Finding car insurance is a process that takes quite a bit of careful consideration. You’ll be researching everything from deductibles to coverage types to monthly premiums — and that’s just as you’re getting started with a straightforward policy. The process can become a bit more complicated when you’ve received a court order to file an insurance form called an SR-22. This is a form drivers need to file when the state they live in requires its motor vehicle office to make sure a driver has adequate insurance coverage.
This is an extra step in the insurance process, and it can change your access to insurance policies and coverage. If you’ve been asked to file for an SR-22, learn more about what this requirement is and how it can impact the ways you search for car insurance to get started.
SR-22 Car Insurance Basics
Although people commonly use it, the term “SR-22 car insurance” is a bit misleading. The SR-22 form isn’t a type of insurance policy; instead, it’s a document that certain drivers — typically those the state has deemed “higher risk” — must file with their state of residence. The document details the minimum coverage limits that the state deems necessary for higher-risk drivers, which may be higher than the minimum coverage limit laws of the state. In many states, these remain the same coverage limits that are required by law; the SR-22 form is a way of monitoring drivers who present a high risk to others on the road based on their driving history.
If your state notifies you, in court or otherwise, that you need to submit an SR-22, you’re required to notify your insurance company. The insurance company is then required to report any changes in your coverage to the state. The term “SR-22 car insurance” arose because it can be more difficult for people who are required to file an SR-22 to find affordable car insurance. Since the driver is a higher risk, premiums are often more expensive than what the average driver without marks on their driving record would pay. And, some insurance companies offer special policies designed to meet the needs of these drivers. So, many people refer to insurance that accepts drivers who file SR-22 forms as SR-22 insurance.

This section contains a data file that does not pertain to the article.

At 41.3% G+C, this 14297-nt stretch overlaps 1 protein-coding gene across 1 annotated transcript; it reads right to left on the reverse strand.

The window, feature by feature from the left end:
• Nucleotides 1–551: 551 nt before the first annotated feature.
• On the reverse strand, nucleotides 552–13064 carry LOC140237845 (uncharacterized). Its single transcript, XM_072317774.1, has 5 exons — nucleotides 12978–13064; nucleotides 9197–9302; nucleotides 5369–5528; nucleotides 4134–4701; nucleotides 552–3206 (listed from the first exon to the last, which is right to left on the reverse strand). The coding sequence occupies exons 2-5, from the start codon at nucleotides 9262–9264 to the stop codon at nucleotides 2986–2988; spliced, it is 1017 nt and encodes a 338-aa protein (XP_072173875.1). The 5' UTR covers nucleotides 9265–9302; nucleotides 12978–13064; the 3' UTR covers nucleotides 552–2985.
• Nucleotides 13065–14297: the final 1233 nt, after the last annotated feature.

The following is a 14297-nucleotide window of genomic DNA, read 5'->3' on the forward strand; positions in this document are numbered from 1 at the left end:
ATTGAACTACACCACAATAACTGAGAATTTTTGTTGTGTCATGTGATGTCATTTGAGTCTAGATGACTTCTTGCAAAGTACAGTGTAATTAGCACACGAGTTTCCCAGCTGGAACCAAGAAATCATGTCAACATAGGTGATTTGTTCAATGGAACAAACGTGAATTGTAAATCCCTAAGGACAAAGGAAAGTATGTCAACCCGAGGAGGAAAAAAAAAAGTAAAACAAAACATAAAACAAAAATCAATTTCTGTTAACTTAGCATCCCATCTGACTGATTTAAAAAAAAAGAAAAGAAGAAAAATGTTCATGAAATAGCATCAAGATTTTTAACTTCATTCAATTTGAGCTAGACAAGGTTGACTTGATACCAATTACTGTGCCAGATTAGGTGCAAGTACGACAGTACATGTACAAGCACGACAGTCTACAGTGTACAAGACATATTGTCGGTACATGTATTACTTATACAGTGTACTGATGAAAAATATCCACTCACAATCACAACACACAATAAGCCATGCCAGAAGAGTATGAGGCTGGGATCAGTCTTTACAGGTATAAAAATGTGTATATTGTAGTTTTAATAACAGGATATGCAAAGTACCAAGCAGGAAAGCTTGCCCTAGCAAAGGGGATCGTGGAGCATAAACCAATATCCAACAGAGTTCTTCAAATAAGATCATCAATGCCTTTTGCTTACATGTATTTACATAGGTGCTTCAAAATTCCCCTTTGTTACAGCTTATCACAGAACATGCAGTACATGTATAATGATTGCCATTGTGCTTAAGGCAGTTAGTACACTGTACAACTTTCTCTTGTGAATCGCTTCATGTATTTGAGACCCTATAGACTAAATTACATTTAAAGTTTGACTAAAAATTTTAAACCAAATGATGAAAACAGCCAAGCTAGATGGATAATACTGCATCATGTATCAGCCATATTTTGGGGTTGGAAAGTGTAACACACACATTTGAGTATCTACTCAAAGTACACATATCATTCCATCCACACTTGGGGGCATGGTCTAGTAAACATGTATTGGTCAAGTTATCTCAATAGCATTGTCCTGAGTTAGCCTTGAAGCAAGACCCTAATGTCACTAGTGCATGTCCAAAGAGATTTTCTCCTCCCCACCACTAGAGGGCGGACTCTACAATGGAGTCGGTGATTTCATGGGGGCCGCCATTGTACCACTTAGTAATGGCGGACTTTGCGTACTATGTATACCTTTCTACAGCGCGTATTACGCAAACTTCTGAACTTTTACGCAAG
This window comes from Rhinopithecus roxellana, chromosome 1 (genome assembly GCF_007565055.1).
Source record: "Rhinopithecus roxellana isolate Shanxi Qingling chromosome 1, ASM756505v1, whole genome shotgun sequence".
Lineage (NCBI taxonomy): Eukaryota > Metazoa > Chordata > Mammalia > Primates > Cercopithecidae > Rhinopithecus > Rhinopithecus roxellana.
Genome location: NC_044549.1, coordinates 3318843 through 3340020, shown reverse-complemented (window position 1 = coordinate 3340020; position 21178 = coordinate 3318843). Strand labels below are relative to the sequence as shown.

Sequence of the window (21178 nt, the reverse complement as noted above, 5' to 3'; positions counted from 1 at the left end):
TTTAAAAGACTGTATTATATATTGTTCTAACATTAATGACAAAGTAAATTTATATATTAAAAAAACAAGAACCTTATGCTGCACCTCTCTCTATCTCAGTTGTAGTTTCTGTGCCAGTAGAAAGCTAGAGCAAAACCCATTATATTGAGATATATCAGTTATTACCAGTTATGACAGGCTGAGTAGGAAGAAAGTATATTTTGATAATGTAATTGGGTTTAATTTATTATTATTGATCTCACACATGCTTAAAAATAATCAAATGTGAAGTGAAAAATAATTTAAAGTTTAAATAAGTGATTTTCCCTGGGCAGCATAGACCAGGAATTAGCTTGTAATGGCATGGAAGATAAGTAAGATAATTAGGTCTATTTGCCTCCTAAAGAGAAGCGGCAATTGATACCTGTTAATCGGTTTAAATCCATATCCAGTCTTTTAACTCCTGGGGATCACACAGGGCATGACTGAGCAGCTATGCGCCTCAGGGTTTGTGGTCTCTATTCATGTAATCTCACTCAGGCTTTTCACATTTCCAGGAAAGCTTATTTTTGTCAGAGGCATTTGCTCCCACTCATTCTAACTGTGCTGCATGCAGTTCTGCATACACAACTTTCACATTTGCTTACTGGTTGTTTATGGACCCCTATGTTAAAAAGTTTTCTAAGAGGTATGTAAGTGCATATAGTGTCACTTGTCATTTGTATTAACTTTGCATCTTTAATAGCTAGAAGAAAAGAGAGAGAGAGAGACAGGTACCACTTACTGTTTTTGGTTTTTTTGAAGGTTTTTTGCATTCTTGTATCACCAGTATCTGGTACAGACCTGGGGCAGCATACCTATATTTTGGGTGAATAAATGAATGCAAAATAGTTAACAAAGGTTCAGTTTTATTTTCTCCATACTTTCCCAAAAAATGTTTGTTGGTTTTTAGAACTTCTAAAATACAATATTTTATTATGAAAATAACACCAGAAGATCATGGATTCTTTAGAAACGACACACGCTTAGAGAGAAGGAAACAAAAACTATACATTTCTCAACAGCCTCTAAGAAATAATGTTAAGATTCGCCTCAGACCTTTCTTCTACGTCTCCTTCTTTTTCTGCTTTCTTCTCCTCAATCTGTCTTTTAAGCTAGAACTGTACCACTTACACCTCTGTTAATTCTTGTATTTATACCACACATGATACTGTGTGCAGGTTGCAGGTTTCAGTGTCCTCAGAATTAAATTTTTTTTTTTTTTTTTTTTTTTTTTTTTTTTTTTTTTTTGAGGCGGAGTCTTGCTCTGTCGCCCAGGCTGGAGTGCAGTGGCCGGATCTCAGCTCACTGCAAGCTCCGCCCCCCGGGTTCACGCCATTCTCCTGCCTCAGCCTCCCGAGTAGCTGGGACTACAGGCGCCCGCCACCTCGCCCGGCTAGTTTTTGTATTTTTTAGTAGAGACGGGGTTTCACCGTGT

Who Needs SR-22 Car Insurance?
When a car accident happens, the innocent party hopes that the at-fault driver has enough car insurance to cover any damages or injuries that result from the collision. If the at-fault driver has adequate insurance, their policy can cover the costs of the damages to the innocent party. And, the innocent driver won’t face many out-of-pocket costs or potential increases in their next insurance premium.
If you’re the innocent party and the at-risk driver doesn’t have adequate insurance coverage, you may need to file a claim with your own insurance company. Depending on your coverage limits and deductible amount, this may include some out-of-pocket costs, and the claim could result in your next premium being higher.
It’s important for drivers whose driving habits present a higher risk to others on the road to have adequate car insurance coverage. Based on past behavior, courts have determined that they’re more likely to cause damage to other drivers and pedestrians. So, they need to have adequate insurance to cover the costs of this damage. States use SR-22 forms to monitor the coverage of the highest-risk drivers on the road.